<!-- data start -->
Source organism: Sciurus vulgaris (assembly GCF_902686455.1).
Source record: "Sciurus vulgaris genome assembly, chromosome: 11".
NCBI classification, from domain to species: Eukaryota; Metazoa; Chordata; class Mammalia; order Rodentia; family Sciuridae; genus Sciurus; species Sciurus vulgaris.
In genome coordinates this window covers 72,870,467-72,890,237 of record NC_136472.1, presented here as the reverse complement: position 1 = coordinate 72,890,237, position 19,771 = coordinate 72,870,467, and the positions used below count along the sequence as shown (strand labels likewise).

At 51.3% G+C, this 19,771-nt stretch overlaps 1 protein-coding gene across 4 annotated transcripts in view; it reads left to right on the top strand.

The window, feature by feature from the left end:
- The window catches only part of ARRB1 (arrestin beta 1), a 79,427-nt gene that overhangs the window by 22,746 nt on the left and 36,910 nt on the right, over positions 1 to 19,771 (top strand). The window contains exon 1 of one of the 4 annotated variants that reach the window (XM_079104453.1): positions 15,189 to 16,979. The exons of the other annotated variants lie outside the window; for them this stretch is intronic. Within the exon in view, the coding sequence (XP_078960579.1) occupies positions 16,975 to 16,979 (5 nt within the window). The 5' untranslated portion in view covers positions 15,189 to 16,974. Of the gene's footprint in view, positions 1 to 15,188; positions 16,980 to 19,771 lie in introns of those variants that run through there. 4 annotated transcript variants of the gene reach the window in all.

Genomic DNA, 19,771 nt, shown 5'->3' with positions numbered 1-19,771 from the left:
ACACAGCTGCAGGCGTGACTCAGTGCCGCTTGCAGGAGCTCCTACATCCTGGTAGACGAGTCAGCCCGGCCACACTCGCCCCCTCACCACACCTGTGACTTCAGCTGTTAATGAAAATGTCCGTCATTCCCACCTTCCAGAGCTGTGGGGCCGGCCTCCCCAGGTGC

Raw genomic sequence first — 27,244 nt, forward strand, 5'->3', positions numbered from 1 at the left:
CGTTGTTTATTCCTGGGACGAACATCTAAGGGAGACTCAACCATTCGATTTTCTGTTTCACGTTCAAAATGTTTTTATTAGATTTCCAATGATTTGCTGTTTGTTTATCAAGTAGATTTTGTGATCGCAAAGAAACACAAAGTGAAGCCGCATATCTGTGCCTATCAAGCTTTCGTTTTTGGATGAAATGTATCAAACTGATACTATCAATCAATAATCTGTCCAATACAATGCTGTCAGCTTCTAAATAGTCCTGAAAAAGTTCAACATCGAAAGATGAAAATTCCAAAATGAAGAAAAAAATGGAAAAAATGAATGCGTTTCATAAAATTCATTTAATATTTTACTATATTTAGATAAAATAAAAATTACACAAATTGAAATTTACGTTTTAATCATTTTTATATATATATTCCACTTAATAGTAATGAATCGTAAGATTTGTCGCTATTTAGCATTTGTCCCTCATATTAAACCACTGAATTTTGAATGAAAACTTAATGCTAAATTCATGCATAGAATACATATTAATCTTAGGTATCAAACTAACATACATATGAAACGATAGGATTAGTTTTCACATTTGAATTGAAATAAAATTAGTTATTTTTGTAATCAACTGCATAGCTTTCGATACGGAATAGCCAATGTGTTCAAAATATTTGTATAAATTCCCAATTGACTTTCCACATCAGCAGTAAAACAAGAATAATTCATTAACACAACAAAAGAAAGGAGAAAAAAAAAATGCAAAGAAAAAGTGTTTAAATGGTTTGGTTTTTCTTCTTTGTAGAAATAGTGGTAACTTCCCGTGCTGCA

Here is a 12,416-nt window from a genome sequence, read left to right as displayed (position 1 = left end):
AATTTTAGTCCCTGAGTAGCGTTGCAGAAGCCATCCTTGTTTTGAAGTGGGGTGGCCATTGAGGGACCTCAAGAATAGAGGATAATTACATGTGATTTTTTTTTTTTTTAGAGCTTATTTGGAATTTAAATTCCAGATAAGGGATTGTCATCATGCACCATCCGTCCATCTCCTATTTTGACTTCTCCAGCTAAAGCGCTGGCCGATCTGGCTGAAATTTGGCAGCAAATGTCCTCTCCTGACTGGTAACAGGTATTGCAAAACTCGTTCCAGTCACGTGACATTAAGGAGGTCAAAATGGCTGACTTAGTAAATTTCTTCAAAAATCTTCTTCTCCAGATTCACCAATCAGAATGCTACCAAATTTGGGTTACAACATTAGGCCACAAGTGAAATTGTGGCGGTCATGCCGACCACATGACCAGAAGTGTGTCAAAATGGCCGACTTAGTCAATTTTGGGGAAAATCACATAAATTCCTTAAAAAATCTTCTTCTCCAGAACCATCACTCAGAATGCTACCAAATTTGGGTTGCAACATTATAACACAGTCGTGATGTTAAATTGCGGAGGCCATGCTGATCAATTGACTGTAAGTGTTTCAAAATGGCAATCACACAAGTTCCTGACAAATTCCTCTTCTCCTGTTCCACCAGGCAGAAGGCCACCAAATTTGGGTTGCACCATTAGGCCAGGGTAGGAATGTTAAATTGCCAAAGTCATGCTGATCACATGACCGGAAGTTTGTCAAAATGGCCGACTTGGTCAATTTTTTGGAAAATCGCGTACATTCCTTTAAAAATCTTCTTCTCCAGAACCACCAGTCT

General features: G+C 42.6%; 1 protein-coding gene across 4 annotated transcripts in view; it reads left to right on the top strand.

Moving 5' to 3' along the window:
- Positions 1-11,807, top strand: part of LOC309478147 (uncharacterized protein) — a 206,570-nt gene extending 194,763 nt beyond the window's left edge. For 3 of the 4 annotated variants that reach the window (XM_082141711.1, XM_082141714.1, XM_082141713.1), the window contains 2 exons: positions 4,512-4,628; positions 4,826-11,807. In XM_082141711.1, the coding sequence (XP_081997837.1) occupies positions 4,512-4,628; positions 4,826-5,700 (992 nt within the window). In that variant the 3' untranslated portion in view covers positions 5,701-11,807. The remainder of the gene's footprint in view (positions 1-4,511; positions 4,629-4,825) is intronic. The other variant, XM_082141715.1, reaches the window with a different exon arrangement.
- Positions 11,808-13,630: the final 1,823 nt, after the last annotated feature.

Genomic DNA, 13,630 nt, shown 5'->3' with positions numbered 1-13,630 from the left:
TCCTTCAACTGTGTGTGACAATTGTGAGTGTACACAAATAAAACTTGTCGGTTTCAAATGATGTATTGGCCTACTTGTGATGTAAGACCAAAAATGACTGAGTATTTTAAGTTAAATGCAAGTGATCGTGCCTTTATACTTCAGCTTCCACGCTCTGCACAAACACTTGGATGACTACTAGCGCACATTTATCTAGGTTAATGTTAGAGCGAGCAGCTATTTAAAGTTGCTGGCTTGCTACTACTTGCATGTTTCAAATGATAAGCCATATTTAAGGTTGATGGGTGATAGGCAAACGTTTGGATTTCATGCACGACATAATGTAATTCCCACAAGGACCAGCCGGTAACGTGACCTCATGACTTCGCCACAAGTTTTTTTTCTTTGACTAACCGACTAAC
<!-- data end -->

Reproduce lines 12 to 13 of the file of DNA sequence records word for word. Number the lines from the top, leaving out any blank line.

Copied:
Here is a 12,416-nt window from a genome sequence, read left to right as displayed (position 1 = left end):
AATTTTAGTCCCTGAGTAGCGTTGCAGAAGCCATCCTTGTTTTGAAGTGGGGTGGCCATTGAGGGACCTCAAGAATAGAGGATAATTACATGTGATTTTTTTTTTTTTTAGAGCTTATTTGGAATTTAAATTCCAGATAAGGGATTGTCATCATGCACCATCCGTCCATCTCCTATTTTGACTTCTCCAGCTAAAGCGCTGGCCGATCTGGCTGAAATTTGGCAGCAAATGTCCTCTCCTGACTGGTAACAGGTATTGCAAAACTCGTTCCAGTCACGTGACATTAAGGAGGTCAAAATGGCTGACTTAGTAAATTTCTTCAAAAATCTTCTTCTCCAGATTCACCAATCAGAATGCTACCAAATTTGGGTTACAACATTAGGCCACAAGTGAAATTGTGGCGGTCATGCCGACCACATGACCAGAAGTGTGTCAAAATGGCCGACTTAGTCAATTTTGGGGAAAATCACATAAATTCCTTAAAAAATCTTCTTCTCCAGAACCATCACTCAGAATGCTACCAAATTTGGGTTGCAACATTATAACACAGTCGTGATGTTAAATTGCGGAGGCCATGCTGATCAATTGACTGTAAGTGTTTCAAAATGGCAATCACACAAGTTCCTGACAAATTCCTCTTCTCCTGTTCCACCAGGCAGAAGGCCACCAAATTTGGGTTGCACCATTAGGCCAGGGTAGGAATGTTAAATTGCCAAAGTCATGCTGATCACATGACCGGAAGTTTGTCAAAATGGCCGACTTGGTCAATTTTTTGGAAAATCGCGTACATTCCTTTAAAAATCTTCTTCTCCAGAACCACCAGTCT